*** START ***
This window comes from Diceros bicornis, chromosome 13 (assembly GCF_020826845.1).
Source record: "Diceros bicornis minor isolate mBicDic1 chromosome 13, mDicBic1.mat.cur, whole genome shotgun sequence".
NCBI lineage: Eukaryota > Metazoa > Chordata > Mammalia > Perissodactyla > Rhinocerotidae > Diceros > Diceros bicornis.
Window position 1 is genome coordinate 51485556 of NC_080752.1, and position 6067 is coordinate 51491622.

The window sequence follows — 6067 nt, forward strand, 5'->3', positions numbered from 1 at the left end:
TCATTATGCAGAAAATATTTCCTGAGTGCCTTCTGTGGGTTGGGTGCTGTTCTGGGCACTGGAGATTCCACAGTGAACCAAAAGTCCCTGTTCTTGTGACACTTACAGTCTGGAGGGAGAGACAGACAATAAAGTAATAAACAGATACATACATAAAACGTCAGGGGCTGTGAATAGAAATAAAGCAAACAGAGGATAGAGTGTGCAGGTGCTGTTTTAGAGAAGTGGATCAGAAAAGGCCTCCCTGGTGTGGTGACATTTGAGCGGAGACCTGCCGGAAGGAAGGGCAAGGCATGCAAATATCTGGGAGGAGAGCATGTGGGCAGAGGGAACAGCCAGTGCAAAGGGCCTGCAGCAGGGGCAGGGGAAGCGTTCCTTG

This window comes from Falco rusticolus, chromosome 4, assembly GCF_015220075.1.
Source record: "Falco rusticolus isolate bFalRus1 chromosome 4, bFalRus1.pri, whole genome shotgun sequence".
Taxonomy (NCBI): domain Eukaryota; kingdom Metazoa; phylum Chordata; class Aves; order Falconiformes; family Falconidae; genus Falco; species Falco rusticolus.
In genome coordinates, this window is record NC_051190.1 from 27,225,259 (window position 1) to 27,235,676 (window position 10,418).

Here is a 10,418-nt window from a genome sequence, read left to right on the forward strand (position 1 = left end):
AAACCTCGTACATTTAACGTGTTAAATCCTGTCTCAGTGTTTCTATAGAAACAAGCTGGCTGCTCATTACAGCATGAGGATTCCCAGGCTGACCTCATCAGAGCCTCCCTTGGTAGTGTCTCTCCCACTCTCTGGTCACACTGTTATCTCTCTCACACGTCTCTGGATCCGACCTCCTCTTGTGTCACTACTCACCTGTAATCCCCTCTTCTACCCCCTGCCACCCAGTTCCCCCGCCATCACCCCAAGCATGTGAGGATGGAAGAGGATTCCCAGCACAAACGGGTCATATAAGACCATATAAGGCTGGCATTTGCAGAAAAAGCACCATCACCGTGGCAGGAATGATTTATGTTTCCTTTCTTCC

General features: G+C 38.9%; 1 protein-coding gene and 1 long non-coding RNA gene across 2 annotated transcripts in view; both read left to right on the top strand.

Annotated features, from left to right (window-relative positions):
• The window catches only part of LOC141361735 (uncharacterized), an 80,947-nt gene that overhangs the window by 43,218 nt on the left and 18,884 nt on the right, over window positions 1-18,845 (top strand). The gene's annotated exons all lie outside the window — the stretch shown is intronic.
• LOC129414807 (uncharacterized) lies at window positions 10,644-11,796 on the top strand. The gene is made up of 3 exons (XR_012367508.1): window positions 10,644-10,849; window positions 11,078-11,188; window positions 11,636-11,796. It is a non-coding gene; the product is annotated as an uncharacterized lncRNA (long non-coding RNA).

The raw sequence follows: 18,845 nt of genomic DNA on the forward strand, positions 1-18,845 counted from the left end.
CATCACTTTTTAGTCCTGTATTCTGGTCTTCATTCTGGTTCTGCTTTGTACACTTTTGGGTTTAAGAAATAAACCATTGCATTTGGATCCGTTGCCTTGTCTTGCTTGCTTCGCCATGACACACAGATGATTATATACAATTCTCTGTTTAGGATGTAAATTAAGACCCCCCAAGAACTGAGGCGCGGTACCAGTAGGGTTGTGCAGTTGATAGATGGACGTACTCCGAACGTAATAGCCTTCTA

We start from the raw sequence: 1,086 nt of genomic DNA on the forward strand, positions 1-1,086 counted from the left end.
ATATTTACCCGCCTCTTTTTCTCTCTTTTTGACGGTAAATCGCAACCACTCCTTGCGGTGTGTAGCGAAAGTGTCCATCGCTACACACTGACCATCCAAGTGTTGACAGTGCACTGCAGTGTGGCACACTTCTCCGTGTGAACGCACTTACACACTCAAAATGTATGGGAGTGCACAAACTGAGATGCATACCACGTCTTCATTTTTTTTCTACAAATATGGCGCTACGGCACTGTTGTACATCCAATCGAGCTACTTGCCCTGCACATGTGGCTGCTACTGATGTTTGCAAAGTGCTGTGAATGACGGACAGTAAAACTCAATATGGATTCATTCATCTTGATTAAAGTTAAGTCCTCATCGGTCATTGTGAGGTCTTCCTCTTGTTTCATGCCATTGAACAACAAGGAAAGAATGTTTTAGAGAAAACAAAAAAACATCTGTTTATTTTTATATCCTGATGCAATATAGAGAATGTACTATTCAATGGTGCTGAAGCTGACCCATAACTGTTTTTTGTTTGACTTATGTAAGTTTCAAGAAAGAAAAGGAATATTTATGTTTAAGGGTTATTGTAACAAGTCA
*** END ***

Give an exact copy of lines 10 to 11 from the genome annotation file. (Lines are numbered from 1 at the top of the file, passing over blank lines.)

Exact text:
In genome coordinates, this window is record NC_051190.1 from 27,225,259 (window position 1) to 27,235,676 (window position 10,418).

Here is a 10,418-nt window from a genome sequence, read left to right on the forward strand (position 1 = left end):